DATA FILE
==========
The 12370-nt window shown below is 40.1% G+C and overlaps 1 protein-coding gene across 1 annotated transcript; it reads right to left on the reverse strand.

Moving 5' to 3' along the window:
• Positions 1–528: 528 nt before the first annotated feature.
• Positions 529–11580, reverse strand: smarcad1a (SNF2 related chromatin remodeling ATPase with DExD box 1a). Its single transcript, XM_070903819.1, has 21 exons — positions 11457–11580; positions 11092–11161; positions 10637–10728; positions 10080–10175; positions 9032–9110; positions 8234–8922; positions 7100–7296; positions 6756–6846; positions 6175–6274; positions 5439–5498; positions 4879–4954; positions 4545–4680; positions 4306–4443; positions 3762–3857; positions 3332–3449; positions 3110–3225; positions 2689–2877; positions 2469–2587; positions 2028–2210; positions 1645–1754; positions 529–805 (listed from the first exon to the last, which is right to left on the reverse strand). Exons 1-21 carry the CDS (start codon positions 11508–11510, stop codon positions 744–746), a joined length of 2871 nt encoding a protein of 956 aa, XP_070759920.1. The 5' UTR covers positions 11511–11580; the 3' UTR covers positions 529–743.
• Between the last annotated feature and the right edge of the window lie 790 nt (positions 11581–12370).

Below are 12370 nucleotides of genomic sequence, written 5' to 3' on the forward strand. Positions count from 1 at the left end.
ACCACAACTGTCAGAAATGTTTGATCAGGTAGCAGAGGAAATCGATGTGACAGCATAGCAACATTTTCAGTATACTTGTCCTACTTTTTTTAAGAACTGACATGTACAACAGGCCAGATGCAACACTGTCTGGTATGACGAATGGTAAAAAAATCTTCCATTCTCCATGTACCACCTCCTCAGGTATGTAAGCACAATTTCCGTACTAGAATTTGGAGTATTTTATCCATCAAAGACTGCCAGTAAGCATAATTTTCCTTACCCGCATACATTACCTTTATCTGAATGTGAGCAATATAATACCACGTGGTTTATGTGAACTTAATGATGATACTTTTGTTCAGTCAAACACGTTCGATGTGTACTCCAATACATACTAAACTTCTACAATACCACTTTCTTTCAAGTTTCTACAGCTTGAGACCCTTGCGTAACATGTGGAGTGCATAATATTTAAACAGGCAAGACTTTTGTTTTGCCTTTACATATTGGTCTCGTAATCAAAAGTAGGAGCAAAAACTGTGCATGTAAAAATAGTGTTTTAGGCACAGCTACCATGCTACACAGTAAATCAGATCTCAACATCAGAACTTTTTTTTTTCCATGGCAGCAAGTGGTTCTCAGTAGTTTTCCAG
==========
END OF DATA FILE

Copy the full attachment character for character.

The 12370-nt window shown below is 40.1% G+C and overlaps 1 protein-coding gene across 1 annotated transcript; it reads right to left on the reverse strand.

Moving 5' to 3' along the window:
• Positions 1–528: 528 nt before the first annotated feature.
• Positions 529–11580, reverse strand: smarcad1a (SNF2 related chromatin remodeling ATPase with DExD box 1a). Its single transcript, XM_070903819.1, has 21 exons — positions 11457–11580; positions 11092–11161; positions 10637–10728; positions 10080–10175; positions 9032–9110; positions 8234–8922; positions 7100–7296; positions 6756–6846; positions 6175–6274; positions 5439–5498; positions 4879–4954; positions 4545–4680; positions 4306–4443; positions 3762–3857; positions 3332–3449; positions 3110–3225; positions 2689–2877; positions 2469–2587; positions 2028–2210; positions 1645–1754; positions 529–805 (listed from the first exon to the last, which is right to left on the reverse strand). Exons 1-21 carry the CDS (start codon positions 11508–11510, stop codon positions 744–746), a joined length of 2871 nt encoding a protein of 956 aa, XP_070759920.1. The 5' UTR covers positions 11511–11580; the 3' UTR covers positions 529–743.
• Between the last annotated feature and the right edge of the window lie 790 nt (positions 11581–12370).

Below are 12370 nucleotides of genomic sequence, written 5' to 3' on the forward strand. Positions count from 1 at the left end.
ACCACAACTGTCAGAAATGTTTGATCAGGTAGCAGAGGAAATCGATGTGACAGCATAGCAACATTTTCAGTATACTTGTCCTACTTTTTTTAAGAACTGACATGTACAACAGGCCAGATGCAACACTGTCTGGTATGACGAATGGTAAAAAAATCTTCCATTCTCCATGTACCACCTCCTCAGGTATGTAAGCACAATTTCCGTACTAGAATTTGGAGTATTTTATCCATCAAAGACTGCCAGTAAGCATAATTTTCCTTACCCGCATACATTACCTTTATCTGAATGTGAGCAATATAATACCACGTGGTTTATGTGAACTTAATGATGATACTTTTGTTCAGTCAAACACGTTCGATGTGTACTCCAATACATACTAAACTTCTACAATACCACTTTCTTTCAAGTTTCTACAGCTTGAGACCCTTGCGTAACATGTGGAGTGCATAATATTTAAACAGGCAAGACTTTTGTTTTGCCTTTACATATTGGTCTCGTAATCAAAAGTAGGAGCAAAAACTGTGCATGTAAAAATAGTGTTTTAGGCACAGCTACCATGCTACACAGTAAATCAGATCTCAACATCAGAACTTTTTTTTTTCCATGGCAGCAAGTGGTTCTCAGTAGTTTTCCAG